2catch11

I’d like to lay to rest the idea that the actors improvised this scene — Hitchcock seems to have put this about, explaining that he was so relaxed on the Riviera with familiar actors, that he allowed them to go off the script, contrary to his usual practice. Well, the scene looks to me like a studio insert, for one thing, and for another, the dialogue is extremely tight. I like improvisation as much as the next man, as long as the next man isn’t actually John Cassavetes, but generally it needs to be edited down, and that clearly hasn’t happened here. And we know from elsewhere in Grant’s career that he’s a rather brilliant improv comic, but I still harbour grave doubts that he could pull this one off. And I’m even less inclined to believe Grace could. I think the reason they’re both excellent in this scene is that they have a very fine, very precise script to work off, and that they may have added the odd line, but scarcely enough to make a fuss about, except that it’s Hitchcock and so that’s unusual.

I very much fear that the improvisation story was put about by Hitch to downplay Hayes’ contribution. Hayes would begin to think of himself as an essential part of the team, and reported that when Variety referred to “the next Hitchcock-Hayes project” Hitch couldn’t stand it, and broke off their successful collaboration.

Still, we can all agree it’s a fun scene. Along with the catty battle in the sea at Cannes, it looks like the most fun Cary’s had in a Hitchcock film since the light comedy opening of SUSPICION.

2catch12

The big love scene — again using the emerald green light he’s used to signify nights when the Cat is about (movie nights are usually blue, but moonlight is colourless, so green seems just as good a choice) — Hitch intercuts Hayes’s racy dialogue with a fireworks display erupting into orgasm. This displeased the censors, so Hitch placated them by toning down Lyn Murray’s score (Murray would introduce Hitchcock to Bernard Herrmann, thereby making an immeasurable contribution to cinema, and doing himself out of a job, although as a busy TV composer he scored thirty episodes of The Alfred Hitchcock Hour, including I Saw the Whole Thing, the only episode directed by Hitch). The use of colour, lighting (with Grace’s head fading into shadow, the better to illuminate her jewels and decolletage), special effects, music, dialogue and performance, and that green glow, makes this almost a precursor to VERTIGO’s famous hotel-room tryst, although the emotions are not nearly as dark and complex. If you simply say “fireworks-orgasm,” it sounds a bit silly, but it’s sublime.

And then Jessie’s jewels are stolen and Grace goes off Cary — not for being a thief, but for sleeping with her and betraying her. It’s the closest the film gets to actual emotional darkness, but Hitch and Hayes play it for laughs. Incidentally, I had to keep reminding myself that Grace is supposed to be a spoiled heiress with emotional problems. Her eagerness to join Cary in his supposed career as international mystery burglar is pretty reprehensible, I guess, but she’s so charming and self-possessed, I couldn’t see her as a brat. Fiona thought she was delightful too. Fiona has quite a male brain in some respects (she had it measured once, her brain’s maleness, I mean) so she could totally see the appeal: rich, classy, elegant, beautiful, funny and an easy lay. Aspirations to a life of banditry are easy to overlook when you have all that going for you.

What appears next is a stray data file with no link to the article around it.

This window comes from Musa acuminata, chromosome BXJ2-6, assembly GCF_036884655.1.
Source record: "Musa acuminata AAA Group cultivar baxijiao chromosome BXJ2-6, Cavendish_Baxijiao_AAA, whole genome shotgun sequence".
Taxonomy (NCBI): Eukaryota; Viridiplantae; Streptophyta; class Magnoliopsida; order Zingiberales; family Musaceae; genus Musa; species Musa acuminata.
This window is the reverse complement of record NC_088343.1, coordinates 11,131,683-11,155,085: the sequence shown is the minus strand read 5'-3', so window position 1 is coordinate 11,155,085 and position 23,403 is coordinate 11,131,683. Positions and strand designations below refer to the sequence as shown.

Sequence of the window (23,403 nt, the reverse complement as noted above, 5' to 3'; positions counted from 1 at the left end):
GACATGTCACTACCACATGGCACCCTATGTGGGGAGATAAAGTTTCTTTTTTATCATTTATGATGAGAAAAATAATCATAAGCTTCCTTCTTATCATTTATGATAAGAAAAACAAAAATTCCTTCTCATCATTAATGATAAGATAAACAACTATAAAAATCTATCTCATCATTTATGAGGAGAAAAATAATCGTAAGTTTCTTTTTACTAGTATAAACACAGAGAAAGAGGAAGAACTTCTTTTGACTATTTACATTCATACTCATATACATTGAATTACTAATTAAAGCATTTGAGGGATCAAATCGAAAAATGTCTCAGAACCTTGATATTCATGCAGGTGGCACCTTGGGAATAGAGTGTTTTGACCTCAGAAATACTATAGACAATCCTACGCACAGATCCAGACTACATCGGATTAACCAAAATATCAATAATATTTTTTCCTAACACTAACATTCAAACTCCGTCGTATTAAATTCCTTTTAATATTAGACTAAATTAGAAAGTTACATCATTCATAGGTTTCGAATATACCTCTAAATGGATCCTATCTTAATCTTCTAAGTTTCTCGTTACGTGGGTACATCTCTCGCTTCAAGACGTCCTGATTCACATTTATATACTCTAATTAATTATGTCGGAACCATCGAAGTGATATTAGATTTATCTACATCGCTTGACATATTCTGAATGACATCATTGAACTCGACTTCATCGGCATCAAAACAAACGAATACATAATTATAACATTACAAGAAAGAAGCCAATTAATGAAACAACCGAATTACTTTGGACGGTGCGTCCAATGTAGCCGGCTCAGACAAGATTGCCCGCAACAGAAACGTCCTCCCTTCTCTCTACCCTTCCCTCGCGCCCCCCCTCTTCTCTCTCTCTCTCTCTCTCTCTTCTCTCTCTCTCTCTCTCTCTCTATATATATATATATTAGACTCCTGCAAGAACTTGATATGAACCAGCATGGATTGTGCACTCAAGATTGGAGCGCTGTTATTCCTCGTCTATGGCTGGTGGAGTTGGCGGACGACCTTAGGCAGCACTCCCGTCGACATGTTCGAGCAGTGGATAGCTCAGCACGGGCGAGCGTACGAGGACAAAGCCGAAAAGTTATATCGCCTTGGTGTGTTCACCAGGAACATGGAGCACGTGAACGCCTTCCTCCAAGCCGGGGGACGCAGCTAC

Hayes, a wizard with the verbiage, admitted to being less strong on construction, and it’s possible there’s a flaw in this one. After the one-legged waiter gets offed by cops — the only killing in the film — Cary is exonerated, which effectively lets him out of the story altogether, if he wants. Only a desire for the truth keeps him around. According to the “rules” of classical screenwriting, this is exactly what one doesn’t want to happen. At the second act curtain, the protag and anatag are, strictly speaking, supposed to be locked into their oppositional courses, with no way out possible. This primes the audience to expect an exciting climax in which stuff will get settled, once and for all. Here, the tension is lifted considerably, since Cary is no longer a wanted man, just when it should be intensified. But the effects of Hayes’ violating this gimmick are somewhat interesting.

If we see the film as a romantic comedy, the situation is more tense than if it were a thriller. Cary falls out with both leading ladies, and Hitch switches the focus to Grace Kelly’s character more overtly than he has done so far. The fact that Grant no longer needs to solve the case means he also no longer needs to hang out with the hot rich girl (such demands Hitch places upon his leading men!) and so the love story could end badly. The second benefit Hitch gets from lifting the cops’ suspicions off Cary is that at the end, when he’s picked out by a spotlight on the roof of the villa, he’s suddenly the prime suspect again and his jeopardy is intensified by being a sudden and extreme worsening of the situation.

This sequence, in the aftermath of a fancy dress ball, is not the only thing that makes me think that the movie directly inspired THE PINK PANTHER. The whole plot motor is essentially the same, with a famous and glamorous cat burglar whose inimitable style is copied by an impostor. So Hitchcock has a lot to answer for. If the action climax is a little flat, the movie still gets by on charm and accumulated goodwill, and the return to Cary’s hilltop villa is welcome because it’s one of the loveliest locations in cinema. This movie is as refreshing as a holiday… is supposed to be.